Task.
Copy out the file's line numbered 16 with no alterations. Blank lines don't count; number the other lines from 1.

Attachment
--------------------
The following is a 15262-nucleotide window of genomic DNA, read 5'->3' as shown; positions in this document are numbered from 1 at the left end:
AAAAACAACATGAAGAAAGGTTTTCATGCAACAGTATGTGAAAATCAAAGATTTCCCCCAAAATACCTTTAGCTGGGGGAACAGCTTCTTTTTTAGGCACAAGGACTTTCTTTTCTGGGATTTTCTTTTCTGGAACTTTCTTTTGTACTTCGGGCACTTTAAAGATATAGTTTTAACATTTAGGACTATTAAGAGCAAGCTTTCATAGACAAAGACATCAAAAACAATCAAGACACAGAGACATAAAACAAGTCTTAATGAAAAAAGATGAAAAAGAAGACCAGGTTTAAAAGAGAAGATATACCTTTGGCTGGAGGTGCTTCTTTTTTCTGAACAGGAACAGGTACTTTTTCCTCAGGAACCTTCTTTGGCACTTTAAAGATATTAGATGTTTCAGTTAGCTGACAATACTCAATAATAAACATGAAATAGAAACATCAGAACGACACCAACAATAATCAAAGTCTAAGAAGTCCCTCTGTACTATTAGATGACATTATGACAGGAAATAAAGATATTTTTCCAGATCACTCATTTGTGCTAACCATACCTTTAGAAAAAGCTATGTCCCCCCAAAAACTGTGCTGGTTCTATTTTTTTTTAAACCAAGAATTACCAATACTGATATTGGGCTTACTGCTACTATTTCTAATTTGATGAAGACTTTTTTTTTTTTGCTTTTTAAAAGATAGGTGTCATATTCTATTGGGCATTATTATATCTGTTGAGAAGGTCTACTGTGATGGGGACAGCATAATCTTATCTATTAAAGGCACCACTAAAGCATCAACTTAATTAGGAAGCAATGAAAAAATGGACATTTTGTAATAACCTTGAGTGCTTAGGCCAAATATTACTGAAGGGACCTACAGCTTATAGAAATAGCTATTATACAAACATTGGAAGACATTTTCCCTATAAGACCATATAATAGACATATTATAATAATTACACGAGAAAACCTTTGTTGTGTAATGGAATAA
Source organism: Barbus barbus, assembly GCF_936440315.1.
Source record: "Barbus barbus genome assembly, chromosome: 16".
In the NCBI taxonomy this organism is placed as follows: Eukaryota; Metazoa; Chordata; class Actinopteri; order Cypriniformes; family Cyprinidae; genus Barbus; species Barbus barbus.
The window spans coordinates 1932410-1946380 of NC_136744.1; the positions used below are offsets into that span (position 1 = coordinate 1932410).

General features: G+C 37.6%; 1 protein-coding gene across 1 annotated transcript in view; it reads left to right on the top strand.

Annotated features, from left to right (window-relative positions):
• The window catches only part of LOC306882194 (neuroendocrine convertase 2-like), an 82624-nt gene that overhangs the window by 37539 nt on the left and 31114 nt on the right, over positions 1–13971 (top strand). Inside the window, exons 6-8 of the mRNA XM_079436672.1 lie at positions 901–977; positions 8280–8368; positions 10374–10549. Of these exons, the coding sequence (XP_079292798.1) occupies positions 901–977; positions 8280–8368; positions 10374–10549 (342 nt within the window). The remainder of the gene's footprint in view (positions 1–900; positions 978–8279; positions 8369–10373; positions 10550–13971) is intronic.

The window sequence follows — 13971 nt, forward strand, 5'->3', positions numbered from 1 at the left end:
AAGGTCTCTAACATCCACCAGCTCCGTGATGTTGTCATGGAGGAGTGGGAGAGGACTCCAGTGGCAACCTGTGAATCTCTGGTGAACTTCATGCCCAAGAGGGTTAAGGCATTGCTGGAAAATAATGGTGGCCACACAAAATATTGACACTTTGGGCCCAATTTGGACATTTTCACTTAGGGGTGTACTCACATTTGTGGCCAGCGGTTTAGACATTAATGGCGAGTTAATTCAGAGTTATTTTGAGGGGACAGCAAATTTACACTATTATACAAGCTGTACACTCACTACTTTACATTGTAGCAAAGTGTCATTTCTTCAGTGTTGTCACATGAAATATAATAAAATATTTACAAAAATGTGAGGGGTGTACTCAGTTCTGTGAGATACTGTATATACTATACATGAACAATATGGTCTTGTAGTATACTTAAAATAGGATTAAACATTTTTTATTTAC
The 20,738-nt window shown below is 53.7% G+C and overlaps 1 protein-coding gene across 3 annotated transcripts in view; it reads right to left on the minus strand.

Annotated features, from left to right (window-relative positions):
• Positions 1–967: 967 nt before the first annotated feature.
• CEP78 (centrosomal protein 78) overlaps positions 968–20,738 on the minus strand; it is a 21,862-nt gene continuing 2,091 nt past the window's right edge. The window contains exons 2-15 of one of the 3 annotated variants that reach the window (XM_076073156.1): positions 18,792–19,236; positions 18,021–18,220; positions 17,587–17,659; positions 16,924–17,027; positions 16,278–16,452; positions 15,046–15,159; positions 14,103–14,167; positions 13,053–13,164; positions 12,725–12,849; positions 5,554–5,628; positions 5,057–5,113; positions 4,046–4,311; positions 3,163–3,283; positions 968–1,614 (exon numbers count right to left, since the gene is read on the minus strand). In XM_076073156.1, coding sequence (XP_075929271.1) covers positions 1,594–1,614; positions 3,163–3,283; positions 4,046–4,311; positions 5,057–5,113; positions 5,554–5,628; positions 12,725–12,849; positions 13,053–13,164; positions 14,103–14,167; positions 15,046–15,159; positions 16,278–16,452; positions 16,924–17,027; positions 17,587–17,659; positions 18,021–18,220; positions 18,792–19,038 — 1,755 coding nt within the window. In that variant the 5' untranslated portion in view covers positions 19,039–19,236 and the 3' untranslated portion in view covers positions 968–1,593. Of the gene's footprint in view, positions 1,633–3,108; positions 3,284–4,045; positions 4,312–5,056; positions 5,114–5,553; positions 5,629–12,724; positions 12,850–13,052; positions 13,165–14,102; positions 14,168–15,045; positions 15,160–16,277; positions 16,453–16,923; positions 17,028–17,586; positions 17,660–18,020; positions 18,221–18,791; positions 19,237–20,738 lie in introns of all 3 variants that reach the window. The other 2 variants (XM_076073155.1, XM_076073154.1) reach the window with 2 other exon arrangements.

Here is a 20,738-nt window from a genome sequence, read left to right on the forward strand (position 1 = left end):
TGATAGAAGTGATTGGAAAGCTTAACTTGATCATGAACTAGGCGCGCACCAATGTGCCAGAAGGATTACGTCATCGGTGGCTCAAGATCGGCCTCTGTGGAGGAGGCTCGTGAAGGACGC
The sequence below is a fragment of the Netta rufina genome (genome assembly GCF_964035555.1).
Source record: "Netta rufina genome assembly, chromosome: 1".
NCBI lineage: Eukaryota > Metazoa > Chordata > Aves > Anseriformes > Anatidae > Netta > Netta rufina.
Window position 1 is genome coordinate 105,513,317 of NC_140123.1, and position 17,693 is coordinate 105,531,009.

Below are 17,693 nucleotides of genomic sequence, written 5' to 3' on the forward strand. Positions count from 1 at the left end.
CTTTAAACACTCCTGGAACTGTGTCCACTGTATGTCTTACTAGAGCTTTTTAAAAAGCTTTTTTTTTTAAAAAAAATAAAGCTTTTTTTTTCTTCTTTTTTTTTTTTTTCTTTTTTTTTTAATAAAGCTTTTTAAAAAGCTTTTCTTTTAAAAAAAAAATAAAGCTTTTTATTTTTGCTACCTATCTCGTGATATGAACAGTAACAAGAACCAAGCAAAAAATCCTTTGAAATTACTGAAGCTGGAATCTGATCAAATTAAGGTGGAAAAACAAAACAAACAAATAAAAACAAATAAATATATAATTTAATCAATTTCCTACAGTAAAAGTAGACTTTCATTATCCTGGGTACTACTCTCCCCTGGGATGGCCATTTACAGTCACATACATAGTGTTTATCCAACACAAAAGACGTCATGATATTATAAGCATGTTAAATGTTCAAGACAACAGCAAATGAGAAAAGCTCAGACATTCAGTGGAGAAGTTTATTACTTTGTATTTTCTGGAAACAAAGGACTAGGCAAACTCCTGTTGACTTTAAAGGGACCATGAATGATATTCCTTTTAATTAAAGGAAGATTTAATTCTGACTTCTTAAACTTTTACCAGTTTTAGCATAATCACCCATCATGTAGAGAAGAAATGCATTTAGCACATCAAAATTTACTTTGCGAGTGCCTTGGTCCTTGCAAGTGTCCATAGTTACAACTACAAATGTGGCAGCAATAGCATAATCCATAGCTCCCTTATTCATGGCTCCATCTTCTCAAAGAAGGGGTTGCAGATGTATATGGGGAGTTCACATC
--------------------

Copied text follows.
Here is a 20,738-nt window from a genome sequence, read left to right on the forward strand (position 1 = left end):